Madeleine Albright tells graduates that in these unsettled, complicated times, the world needs their generation to be voices for peace and light
America’s strength is its diversity, former Secretary of State Madeleine Albright told the Tufts Class of 2015 as she addressed more than 3,400 graduates during commencement exercises on May 17. At the same time, she added, the country’s challenge for the future is to maintain a sense of community and common purpose at home, while also serving as a leader on the world stage.
“No matter our race, creed, gender or sexual orientation, we are all equal shareholders in the American Dream,” Albright declared, in a speech that was often punctuated by applause. “And that means we do not fear our differences, we embrace them.” Likening this to the ideas promoted by the university’s Council on Campus Diversity, she stated that “living up to that principle, and valuing fairly the contributions of each other . . . is the great test our nation must pass in the 21st century.”
Albright delivered the keynote address at the university’s 159th commencement, held under brilliant blue skies and beside the brand-new life-size statue of Jumbo that now keeps watch over the academic quad. The university awarded 1,414 undergraduate degrees and 1,992 graduate degrees.
Albright has led a life devoted to public service and diplomacy and, as Tufts President Anthony P. Monaco noted, has achieved equal standing as a role model and trailblazer for other women. When Albright was appointed secretary of state by President Bill Clinton in 1996, she was, at the time, the highest-ranking woman ever to serve in the U.S. government.
“When I tell you that the world needs you, I really, really do mean it,” she said. “For we are living in a time that is more unsettled, more complicated and more in need of a new generation of leaders than any I can recall.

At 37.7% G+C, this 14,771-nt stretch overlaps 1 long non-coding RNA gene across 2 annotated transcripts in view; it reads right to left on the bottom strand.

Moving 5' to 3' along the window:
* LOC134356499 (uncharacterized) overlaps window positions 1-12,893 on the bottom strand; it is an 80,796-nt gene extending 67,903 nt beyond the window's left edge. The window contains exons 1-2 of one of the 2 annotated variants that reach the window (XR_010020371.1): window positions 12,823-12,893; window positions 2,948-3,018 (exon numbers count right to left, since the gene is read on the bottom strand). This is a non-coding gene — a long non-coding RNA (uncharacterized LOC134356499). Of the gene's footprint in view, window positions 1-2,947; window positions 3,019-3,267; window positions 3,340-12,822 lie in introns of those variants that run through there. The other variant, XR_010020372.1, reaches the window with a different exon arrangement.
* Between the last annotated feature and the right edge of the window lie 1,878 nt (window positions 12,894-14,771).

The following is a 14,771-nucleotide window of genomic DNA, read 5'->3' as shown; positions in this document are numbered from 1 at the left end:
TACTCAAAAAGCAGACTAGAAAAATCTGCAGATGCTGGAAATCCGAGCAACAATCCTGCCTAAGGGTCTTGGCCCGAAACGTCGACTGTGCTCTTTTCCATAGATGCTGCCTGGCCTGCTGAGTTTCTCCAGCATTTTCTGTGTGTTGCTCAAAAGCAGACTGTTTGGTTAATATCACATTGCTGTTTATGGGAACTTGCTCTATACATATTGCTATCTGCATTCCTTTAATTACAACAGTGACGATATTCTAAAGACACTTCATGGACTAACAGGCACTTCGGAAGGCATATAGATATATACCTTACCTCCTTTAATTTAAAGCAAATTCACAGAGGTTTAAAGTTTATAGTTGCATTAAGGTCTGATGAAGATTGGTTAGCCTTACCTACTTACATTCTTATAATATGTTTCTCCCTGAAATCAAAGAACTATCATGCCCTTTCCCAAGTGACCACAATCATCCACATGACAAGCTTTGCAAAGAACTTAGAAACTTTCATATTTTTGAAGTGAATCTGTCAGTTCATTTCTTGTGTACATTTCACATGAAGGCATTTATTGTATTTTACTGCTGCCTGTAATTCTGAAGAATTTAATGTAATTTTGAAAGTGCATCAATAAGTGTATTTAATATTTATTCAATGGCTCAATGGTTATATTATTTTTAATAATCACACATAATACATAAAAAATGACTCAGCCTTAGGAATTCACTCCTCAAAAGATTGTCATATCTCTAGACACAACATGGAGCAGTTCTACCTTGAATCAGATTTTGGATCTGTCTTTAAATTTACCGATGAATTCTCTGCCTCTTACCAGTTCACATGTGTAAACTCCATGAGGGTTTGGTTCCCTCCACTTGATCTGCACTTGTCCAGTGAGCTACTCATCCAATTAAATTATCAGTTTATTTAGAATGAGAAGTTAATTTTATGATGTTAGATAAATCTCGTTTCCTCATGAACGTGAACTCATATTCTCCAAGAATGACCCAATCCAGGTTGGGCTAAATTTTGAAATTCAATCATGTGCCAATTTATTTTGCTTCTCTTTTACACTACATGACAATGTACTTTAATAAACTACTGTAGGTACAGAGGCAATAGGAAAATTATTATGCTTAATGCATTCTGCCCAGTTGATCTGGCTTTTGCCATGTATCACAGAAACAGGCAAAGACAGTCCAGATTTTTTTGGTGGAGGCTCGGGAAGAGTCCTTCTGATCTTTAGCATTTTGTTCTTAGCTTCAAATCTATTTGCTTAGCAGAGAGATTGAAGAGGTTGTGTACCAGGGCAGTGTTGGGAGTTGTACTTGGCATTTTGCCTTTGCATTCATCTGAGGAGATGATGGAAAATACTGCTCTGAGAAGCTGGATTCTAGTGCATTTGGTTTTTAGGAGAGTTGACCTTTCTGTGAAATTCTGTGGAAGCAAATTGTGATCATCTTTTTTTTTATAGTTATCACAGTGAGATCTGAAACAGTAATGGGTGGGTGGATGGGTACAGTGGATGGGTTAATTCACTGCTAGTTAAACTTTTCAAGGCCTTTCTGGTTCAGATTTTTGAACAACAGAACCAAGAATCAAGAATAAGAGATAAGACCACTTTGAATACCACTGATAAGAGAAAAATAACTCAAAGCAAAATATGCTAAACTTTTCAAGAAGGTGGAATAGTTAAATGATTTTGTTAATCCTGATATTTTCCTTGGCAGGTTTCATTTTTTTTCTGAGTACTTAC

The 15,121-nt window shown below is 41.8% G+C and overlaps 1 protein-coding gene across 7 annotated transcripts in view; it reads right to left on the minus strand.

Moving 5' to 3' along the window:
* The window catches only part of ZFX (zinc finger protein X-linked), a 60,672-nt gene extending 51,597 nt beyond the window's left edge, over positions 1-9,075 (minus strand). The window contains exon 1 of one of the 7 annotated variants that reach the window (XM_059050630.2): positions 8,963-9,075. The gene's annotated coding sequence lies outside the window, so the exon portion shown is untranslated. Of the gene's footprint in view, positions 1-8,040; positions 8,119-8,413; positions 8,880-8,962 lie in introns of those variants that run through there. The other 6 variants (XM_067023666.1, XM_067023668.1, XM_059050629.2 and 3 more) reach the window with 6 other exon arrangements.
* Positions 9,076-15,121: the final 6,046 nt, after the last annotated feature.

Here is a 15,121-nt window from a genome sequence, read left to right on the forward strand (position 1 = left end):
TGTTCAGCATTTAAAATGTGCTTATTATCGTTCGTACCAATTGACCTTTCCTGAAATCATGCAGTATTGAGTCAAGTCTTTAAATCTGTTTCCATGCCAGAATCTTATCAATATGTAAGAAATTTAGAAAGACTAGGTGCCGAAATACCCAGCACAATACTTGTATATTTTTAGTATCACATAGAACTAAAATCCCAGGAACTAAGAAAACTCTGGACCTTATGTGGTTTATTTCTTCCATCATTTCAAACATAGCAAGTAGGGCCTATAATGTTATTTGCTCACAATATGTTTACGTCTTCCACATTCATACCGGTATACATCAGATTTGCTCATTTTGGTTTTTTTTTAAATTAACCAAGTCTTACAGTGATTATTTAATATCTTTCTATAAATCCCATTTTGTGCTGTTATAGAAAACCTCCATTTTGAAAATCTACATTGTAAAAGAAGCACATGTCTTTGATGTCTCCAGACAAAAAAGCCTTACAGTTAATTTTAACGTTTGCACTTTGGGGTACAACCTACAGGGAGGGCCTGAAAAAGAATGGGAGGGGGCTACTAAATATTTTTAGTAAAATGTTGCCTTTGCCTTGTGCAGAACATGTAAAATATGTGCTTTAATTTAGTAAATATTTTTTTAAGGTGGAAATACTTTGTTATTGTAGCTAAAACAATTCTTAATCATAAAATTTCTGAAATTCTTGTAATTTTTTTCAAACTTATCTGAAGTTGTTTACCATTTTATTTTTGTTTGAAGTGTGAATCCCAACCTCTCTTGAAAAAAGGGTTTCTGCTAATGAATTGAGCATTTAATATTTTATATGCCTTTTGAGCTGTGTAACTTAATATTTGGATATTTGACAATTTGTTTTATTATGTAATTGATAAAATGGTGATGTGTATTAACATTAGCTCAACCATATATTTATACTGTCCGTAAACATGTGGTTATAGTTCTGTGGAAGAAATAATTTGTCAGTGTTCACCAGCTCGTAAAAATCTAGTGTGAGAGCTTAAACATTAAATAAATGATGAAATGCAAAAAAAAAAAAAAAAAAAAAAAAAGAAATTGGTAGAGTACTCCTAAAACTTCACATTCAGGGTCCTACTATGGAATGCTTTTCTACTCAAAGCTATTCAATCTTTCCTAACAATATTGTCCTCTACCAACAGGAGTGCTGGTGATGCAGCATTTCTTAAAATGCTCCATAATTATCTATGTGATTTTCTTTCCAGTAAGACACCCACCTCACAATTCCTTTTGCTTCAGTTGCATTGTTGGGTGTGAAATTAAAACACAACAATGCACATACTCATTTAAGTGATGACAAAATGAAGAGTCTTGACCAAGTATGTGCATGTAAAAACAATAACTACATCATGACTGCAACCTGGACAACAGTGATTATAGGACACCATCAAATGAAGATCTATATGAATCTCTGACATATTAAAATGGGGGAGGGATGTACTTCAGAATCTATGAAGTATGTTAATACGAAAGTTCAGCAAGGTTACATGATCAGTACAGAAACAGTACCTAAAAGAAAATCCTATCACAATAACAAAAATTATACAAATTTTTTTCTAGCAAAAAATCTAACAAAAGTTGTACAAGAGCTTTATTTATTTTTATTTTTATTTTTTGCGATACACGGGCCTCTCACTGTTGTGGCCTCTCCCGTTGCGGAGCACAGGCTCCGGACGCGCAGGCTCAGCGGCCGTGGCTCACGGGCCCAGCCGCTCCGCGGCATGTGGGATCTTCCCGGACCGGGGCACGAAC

“Today, the international landscape is as contradictory and combustible as I have ever seen it,” she continued. “Technology and globalization have helped bring about unprecedented prosperity and progress for millions of people, but they have also cast new shadows upon the world.”
Among those shadows, she cited the “widening gap between rich and poor, and the growing dangers to the environmental health of the planet,” themes that elicited applause when she again approached them later in her address.
“We must listen to scientists who say global warming is a real and grave threat to our future, and who believe that conservation is a national security imperative, not a four-letter word,” she emphasized. “And we must listen to those who argue that globalization should not lead to marginalization of the world’s poor.”
Addressing inequality, both throughout the world and in America, she said, “I say such unfairness is intolerable, and we each have a responsibility to change it. As the ‘light on the hill,’ the Tufts community has always taken these responsibilities seriously, and today’s graduates are no exception. Through protests and marches, you have made your voices heard on behalf of the voiceless. You have stood up on behalf of workers; you have spoken out against the scourge of sexual assault; you have made it clear that black lives matter; and you have pressed for action on climate change. With the assistance of institutions such as Tisch College, you have shown yourselves to be active citizens.”
The new graduates “are truly the leaders of tomorrow, and it will be your job to pick up the baton so often mishandled by the leaders of yesterday and today,” Albright said. “I insist that you put your opinions to the test and that when required, you dare—as Tufts’ motto suggests—to be voices crying for peace and light.”